His early recordings ranged from Broadway standards to Hollywood film themes, and he always had his ear out for the catchy novelty song or catchy rhythm from any source in the world, upon which one could base a hook for an arrangement. Simple ideas are often best, but they can take the longest times to develop or discover. Percy seemed to have a never-ending source of them.
During the 1960s, the Columbia Records New York studio engineers also worked into these recordings a number of touches which gave Percy Faith orchestra recordings a unique sound--including a kind of "slap echo" involving tape delay, which was used on several instrumental sections including strings and drum set. Experimenting with close miking and reverb or echo was an early innovation by Columbia A&R Director Mitch Miller. It became a hallmark of Columbia to use these techniques tastefully, including the vocal miking of Tony Bennett and Johnny Mathis. These tricks along with Percy's solid arranging helped create a unique orchestral sound for such hits as "Theme From a Summer Place", a number-one Billboard chart hit in 1960.
An amazing output of albums from Columbia kept Percy's name before the public, and he was one of the biggest selling artists of 1950's "Mood Music" and 1960's pop orchestral albums in the United States. In keeping up with the output, Percy sometimes reached into his book of arrangements written 15-20 years before, occasionally freshening these arrangements up with brass or saxophones.
In 1968, when the transition to Rock and hype shoved amateur composers to the fore at Columbia, the label took the sad, extraordinary step of abandoning its Good Music catalog. With Clive Davis at the helm Columbia (CBS), all artists had to produce something befitting the "Age of Acquarius."
So toward the end of his life, Percy recorded his arrangements in Hollywood with a more Rock-oriented drumbeat pounding away in the background. Although a few good arrangements were mined from the melodic chaff of the era's young tunesmiths, most album cuts during this time were a sad anti-climax to Percy's otherwise brilliant career. The early years were the ones which had established his high standards, and sadly he ended by having to compromise those same standards he worked so hard to establish. It must have been a tough blow.
IN 1974, two years before his death, Percy established an Award for Music at the University of Toronto. He died in February, 1976 in Los Angeles from cancer at the age of 67.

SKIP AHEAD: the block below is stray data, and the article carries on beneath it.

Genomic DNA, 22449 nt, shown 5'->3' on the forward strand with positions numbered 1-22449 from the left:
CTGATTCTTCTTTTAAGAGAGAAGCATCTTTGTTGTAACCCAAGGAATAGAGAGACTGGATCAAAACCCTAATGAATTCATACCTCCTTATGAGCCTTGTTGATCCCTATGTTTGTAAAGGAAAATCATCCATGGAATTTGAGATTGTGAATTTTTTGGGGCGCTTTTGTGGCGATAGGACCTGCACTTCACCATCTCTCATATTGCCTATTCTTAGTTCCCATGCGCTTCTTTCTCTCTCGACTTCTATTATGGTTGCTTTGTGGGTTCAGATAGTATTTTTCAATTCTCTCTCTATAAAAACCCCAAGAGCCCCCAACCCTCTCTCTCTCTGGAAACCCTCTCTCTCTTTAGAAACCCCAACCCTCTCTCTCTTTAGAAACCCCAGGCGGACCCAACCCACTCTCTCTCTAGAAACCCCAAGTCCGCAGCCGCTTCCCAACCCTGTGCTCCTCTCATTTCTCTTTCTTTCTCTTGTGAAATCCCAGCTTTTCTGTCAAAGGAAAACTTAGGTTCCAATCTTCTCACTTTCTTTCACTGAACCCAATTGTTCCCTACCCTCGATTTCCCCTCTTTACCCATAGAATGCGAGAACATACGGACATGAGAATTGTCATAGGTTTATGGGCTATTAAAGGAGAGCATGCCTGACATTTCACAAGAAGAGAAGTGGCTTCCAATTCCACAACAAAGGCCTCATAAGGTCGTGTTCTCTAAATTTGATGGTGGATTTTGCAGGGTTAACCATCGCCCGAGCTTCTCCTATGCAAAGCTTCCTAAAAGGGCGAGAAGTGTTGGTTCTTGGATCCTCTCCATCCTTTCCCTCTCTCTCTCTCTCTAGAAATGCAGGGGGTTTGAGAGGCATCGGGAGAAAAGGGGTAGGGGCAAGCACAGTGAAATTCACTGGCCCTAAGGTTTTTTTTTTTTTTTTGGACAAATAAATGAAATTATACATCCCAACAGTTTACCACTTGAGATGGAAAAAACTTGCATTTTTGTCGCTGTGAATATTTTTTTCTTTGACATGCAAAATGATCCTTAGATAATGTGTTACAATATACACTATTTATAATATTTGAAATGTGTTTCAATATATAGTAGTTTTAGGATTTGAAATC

Link to the "Percy Faith Pages" of Bill Halvorsen,
including articles about compiled CDs of
Percy Faith and Hugo Winterhalter
was born in Russia. He studied music at the prestigious St. Petersburg Conservatory, where the great Russian composers including Tchaikovsky, Rimsky-Korsakov and Borodin had been trained. At the age of 21, Andre left Russia to come to the United States, where he quickly became part of the circle of classical artists working in the hot new medium of radio broadcasting. Making the classical repertoire accessible to a mass audience was necessary for this new medium. This was a task for which Andre Kostelanetz seemed to have been born. He ascended to a position of prestige as conductor of symphonic music on radio, and to further his career, found ways to meet the public "half way" in its struggle to assimilate orchestral music, by his skillful concert programming and selection of repertoire, which some may argue is an art in and of itself.
The perks of being a radio conductor in the 1920s and 1930s included having your own orchestra, and sometimes your own programs. As radio spread his fame, he was asked to conduct the New York Philharmonic Orchestra in live performances as well. For a time it looked like he was the master of both the airwaves and the concert hall. But no man can serve two masters well, and Kostelanetz made his choice--to concentrate on radio and a new recording contract offered by the Columbia Records company (which was to become CBS/Sony).
Of all the artists surveyed for The Light Music Hall of Fame, Kostelanetz may be the one closest to traditional Classical sound. This is not surprising, since his background involved conducting standard works of the symphonic repertoire. But he had the advantage of a recording contract with Columbia, and so, urged by the label, made forays into the Broadway and "pop concert" repertoire early on. This kind of thing had been done by others, of course, by such people as Arthur Fiedler and Leroy Anderson, who both pioneered with the Boston Pops Orchestra. But they had kept the priorities of the live concert performance and its sound a part of the recordings they would make.